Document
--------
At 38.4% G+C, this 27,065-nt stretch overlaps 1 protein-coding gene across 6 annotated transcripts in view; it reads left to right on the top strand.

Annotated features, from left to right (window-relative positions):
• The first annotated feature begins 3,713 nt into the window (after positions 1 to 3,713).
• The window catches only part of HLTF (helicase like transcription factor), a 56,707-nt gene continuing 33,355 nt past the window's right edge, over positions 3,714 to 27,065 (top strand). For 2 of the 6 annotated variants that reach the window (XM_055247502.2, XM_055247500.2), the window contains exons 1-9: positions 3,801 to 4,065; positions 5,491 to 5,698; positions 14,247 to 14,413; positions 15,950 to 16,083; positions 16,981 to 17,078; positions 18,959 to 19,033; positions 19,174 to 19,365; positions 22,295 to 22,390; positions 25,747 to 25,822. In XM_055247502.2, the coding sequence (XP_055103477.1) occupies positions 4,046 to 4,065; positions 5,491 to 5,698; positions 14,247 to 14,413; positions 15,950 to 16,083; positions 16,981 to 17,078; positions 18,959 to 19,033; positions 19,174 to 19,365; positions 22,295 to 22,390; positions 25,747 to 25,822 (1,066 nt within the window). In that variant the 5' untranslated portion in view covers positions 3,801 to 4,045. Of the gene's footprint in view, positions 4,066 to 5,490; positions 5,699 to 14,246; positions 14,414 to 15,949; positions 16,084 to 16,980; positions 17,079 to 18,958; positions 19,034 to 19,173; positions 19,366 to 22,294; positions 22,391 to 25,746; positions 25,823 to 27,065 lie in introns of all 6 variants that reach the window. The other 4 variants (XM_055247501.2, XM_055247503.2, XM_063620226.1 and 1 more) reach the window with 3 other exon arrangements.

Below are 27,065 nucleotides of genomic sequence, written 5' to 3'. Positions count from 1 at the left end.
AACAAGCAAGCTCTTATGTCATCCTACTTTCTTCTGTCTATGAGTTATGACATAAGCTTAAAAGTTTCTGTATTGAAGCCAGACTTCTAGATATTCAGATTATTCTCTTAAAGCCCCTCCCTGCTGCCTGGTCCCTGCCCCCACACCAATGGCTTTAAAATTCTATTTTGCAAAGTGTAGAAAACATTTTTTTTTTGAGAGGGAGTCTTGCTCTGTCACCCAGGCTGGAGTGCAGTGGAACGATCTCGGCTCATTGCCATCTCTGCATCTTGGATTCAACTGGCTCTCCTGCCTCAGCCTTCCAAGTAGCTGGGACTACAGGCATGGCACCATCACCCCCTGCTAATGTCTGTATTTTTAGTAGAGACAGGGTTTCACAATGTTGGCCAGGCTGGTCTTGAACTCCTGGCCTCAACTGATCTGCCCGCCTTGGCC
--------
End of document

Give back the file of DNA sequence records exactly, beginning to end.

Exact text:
At 38.4% G+C, this 27,065-nt stretch overlaps 1 protein-coding gene across 6 annotated transcripts in view; it reads left to right on the top strand.

Annotated features, from left to right (window-relative positions):
• The first annotated feature begins 3,713 nt into the window (after positions 1 to 3,713).
• The window catches only part of HLTF (helicase like transcription factor), a 56,707-nt gene continuing 33,355 nt past the window's right edge, over positions 3,714 to 27,065 (top strand). For 2 of the 6 annotated variants that reach the window (XM_055247502.2, XM_055247500.2), the window contains exons 1-9: positions 3,801 to 4,065; positions 5,491 to 5,698; positions 14,247 to 14,413; positions 15,950 to 16,083; positions 16,981 to 17,078; positions 18,959 to 19,033; positions 19,174 to 19,365; positions 22,295 to 22,390; positions 25,747 to 25,822. In XM_055247502.2, the coding sequence (XP_055103477.1) occupies positions 4,046 to 4,065; positions 5,491 to 5,698; positions 14,247 to 14,413; positions 15,950 to 16,083; positions 16,981 to 17,078; positions 18,959 to 19,033; positions 19,174 to 19,365; positions 22,295 to 22,390; positions 25,747 to 25,822 (1,066 nt within the window). In that variant the 5' untranslated portion in view covers positions 3,801 to 4,045. Of the gene's footprint in view, positions 4,066 to 5,490; positions 5,699 to 14,246; positions 14,414 to 15,949; positions 16,084 to 16,980; positions 17,079 to 18,958; positions 19,034 to 19,173; positions 19,366 to 22,294; positions 22,391 to 25,746; positions 25,823 to 27,065 lie in introns of all 6 variants that reach the window. The other 4 variants (XM_055247501.2, XM_055247503.2, XM_063620226.1 and 1 more) reach the window with 3 other exon arrangements.

Below are 27,065 nucleotides of genomic sequence, written 5' to 3'. Positions count from 1 at the left end.
AACAAGCAAGCTCTTATGTCATCCTACTTTCTTCTGTCTATGAGTTATGACATAAGCTTAAAAGTTTCTGTATTGAAGCCAGACTTCTAGATATTCAGATTATTCTCTTAAAGCCCCTCCCTGCTGCCTGGTCCCTGCCCCCACACCAATGGCTTTAAAATTCTATTTTGCAAAGTGTAGAAAACATTTTTTTTTTGAGAGGGAGTCTTGCTCTGTCACCCAGGCTGGAGTGCAGTGGAACGATCTCGGCTCATTGCCATCTCTGCATCTTGGATTCAACTGGCTCTCCTGCCTCAGCCTTCCAAGTAGCTGGGACTACAGGCATGGCACCATCACCCCCTGCTAATGTCTGTATTTTTAGTAGAGACAGGGTTTCACAATGTTGGCCAGGCTGGTCTTGAACTCCTGGCCTCAACTGATCTGCCCGCCTTGGCC